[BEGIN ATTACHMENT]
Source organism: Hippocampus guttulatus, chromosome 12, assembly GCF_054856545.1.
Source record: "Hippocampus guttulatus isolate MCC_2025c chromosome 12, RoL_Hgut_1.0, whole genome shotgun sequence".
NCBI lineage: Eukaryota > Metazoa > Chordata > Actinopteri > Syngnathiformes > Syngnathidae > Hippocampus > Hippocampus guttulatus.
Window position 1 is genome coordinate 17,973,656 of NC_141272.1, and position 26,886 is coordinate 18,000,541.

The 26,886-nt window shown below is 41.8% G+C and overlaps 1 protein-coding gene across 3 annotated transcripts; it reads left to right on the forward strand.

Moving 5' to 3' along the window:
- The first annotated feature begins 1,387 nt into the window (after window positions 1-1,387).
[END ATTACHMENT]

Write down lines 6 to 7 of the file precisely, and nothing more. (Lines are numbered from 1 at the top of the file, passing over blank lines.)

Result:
Moving 5' to 3' along the window:
- The first annotated feature begins 1,387 nt into the window (after window positions 1-1,387).